Robocalls, The FCC, and The Economy

31 December 2014

Today’s rant focuses on what I’m sure is everyone’s favorite topic: robocalls. I am lead to believe that most people get them. I certainly do (I was woken by one this morning.) And I am getting more and more since I switched my cell phone service a few months back. My previous service allowed me to block unwanted numbers easily. I am sure the new service does too… I just haven’t gotten around to figuring it out yet.

For those of you living in a cave somewhere (God bless you, and is there a vacant cave for me nearby?) a robocall is an automated, computer generated call. Robocalls often relay a valid message- upcoming service on your internet for example. But these days they are used extensively for phone scams. Computers can call hundreds of numbers per minute, and when a voice is heard an operator is notified, comes on the line, and tries to get your money.

According to the Federal Communications Commission ( there are rules for robocalls. From the FCC website:

Are robocalls to wireless phones permissible?
Your written or oral consent is required for ALL autodialed or prerecorded calls or texts made to your wireless number. Telemarketers have never been permitted to make robocalls to your wireless phone based solely on an “established business relationship” with you.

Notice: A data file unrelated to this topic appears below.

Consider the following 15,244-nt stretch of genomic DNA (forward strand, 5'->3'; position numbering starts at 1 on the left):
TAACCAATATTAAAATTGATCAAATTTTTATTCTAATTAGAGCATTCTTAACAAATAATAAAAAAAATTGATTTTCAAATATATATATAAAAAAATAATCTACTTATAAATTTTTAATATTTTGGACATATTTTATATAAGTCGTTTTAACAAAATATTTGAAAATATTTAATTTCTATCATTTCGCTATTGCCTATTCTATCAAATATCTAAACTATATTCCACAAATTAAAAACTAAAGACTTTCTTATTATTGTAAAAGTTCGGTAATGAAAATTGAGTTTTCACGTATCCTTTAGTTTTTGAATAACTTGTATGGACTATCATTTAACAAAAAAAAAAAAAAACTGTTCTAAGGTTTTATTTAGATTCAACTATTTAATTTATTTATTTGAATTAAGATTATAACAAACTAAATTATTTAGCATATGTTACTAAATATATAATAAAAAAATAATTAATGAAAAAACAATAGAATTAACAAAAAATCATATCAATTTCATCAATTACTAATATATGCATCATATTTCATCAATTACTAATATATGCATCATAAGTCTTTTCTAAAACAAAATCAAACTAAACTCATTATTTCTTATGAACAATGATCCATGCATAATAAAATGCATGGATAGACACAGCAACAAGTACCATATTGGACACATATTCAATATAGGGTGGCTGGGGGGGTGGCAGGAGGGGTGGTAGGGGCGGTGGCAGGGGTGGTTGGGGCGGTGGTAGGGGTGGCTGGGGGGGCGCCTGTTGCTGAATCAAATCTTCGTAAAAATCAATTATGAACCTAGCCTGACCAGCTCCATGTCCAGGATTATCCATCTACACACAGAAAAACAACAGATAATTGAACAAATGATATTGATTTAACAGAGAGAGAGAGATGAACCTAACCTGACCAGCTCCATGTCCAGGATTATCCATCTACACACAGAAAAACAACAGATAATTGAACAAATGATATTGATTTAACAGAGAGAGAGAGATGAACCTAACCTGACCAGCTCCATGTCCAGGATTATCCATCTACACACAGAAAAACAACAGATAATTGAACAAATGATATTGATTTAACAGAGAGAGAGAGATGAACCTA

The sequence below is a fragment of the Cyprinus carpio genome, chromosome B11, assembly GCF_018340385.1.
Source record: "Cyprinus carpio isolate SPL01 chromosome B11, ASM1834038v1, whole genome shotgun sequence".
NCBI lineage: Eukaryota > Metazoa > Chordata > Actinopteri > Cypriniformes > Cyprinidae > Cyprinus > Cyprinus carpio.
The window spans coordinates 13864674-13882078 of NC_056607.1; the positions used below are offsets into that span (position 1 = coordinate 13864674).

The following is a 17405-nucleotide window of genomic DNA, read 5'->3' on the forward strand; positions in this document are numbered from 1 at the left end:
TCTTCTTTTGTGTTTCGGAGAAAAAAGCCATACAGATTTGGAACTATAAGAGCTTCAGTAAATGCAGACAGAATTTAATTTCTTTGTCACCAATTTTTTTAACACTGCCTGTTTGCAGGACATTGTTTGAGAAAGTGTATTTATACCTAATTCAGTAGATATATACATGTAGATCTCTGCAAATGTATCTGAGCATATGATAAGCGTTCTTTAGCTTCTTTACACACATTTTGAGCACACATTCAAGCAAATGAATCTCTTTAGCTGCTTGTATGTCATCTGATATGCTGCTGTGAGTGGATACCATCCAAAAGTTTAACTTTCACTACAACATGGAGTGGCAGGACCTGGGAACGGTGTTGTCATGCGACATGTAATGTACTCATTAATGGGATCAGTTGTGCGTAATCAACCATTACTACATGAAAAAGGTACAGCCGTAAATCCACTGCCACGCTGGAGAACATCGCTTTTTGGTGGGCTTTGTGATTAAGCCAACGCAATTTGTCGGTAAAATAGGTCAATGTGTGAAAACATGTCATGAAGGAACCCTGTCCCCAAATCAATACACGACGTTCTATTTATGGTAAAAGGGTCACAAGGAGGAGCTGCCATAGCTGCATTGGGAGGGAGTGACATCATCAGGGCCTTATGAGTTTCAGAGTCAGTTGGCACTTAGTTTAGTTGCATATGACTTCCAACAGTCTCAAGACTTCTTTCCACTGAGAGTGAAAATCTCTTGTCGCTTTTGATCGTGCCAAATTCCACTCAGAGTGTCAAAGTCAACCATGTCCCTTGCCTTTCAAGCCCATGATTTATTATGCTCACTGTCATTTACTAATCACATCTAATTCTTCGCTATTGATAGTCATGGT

Well, I’m so glad there are rules. Now, how about enforcement of those rules? There is absolutely no way for them to do so. I have never given my consent to any telemarketers. I am on the national Do Not Call Registry, as well as the Colorado list. I have made complaints to the FCC and the BBB, I still get the calls, and always have. But as is usually the case, and I am assuming here, valid businesses abide by the rules and don’t call me. The scammers shun the rules, and try their best to make money.

Yes, I can file another complaint. The FCC website states that “my complaint helps” and “may lead to investigation” of companies violating laws.  Good luck with that. The “Rachel from cardholder services” phone scam went on for years. It may still be in operation for all I know. Most likely it has transformed into the latest “hello, seniors” calls I am getting.

Many, many people complained about the Rachel calls. And the Rachel calls were “stopped” by the FCC briefly, the perpetrators fined and reprimanded, but were back at it immediately, if they ever stopped. Read more about Rachel at the BBB website. That BBB page has an interesting note about the FTC offering hackers at the 2014 DEF CON hacking convention in Las Vegas a $50,000 prize if they can stop the Rachel calls.  Maybe they have finally taken the right path?

Is this an issue you should worry about? Based on a quick internet search, robocalls cost American consumers 8.6 billion dollars in 2013. Wow! There’s a lot of money in scams.

My final comment on the subject is that commerce is what keeps us alive. Buying and selling keeps America moving, and 8.6 billion dollars is a lot of money to remove from our already troubled economy. Maybe the FCC doesn’t really care about you, and it has no plans to upset our financial system any more than it is at present. Just maybe. You be the judge. I am off to inventory my canned goods.


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